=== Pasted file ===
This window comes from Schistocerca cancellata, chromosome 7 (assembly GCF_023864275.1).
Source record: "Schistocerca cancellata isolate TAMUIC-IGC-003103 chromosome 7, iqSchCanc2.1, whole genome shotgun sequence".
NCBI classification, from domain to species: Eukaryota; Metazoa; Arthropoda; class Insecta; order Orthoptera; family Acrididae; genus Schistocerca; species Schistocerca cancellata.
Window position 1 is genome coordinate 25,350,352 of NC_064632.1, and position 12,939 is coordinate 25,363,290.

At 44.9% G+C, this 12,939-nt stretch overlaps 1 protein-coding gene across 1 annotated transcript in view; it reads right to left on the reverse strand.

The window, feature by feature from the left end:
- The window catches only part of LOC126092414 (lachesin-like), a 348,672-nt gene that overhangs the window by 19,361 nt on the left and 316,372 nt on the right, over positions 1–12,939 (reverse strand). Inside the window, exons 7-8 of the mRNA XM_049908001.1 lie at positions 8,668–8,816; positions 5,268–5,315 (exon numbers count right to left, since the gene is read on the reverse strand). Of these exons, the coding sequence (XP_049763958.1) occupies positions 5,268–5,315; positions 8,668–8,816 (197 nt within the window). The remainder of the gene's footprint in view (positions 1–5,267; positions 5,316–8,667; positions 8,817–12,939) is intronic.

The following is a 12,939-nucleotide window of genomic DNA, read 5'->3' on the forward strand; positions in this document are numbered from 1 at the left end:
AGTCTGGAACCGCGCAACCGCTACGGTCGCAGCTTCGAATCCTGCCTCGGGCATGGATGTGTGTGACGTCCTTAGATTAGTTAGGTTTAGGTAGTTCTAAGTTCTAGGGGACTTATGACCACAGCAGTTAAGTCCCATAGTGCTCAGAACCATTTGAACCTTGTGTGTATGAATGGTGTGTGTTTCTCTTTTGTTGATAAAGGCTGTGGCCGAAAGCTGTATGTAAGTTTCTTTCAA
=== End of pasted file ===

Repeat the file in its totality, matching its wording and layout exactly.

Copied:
This window comes from Schistocerca cancellata, chromosome 7 (assembly GCF_023864275.1).
Source record: "Schistocerca cancellata isolate TAMUIC-IGC-003103 chromosome 7, iqSchCanc2.1, whole genome shotgun sequence".
NCBI classification, from domain to species: Eukaryota; Metazoa; Arthropoda; class Insecta; order Orthoptera; family Acrididae; genus Schistocerca; species Schistocerca cancellata.
Window position 1 is genome coordinate 25,350,352 of NC_064632.1, and position 12,939 is coordinate 25,363,290.

At 44.9% G+C, this 12,939-nt stretch overlaps 1 protein-coding gene across 1 annotated transcript in view; it reads right to left on the reverse strand.

The window, feature by feature from the left end:
- The window catches only part of LOC126092414 (lachesin-like), a 348,672-nt gene that overhangs the window by 19,361 nt on the left and 316,372 nt on the right, over positions 1–12,939 (reverse strand). Inside the window, exons 7-8 of the mRNA XM_049908001.1 lie at positions 8,668–8,816; positions 5,268–5,315 (exon numbers count right to left, since the gene is read on the reverse strand). Of these exons, the coding sequence (XP_049763958.1) occupies positions 5,268–5,315; positions 8,668–8,816 (197 nt within the window). The remainder of the gene's footprint in view (positions 1–5,267; positions 5,316–8,667; positions 8,817–12,939) is intronic.

The following is a 12,939-nucleotide window of genomic DNA, read 5'->3' on the forward strand; positions in this document are numbered from 1 at the left end:
AGTCTGGAACCGCGCAACCGCTACGGTCGCAGCTTCGAATCCTGCCTCGGGCATGGATGTGTGTGACGTCCTTAGATTAGTTAGGTTTAGGTAGTTCTAAGTTCTAGGGGACTTATGACCACAGCAGTTAAGTCCCATAGTGCTCAGAACCATTTGAACCTTGTGTGTATGAATGGTGTGTGTTTCTCTTTTGTTGATAAAGGCTGTGGCCGAAAGCTGTATGTAAGTTTCTTTCAA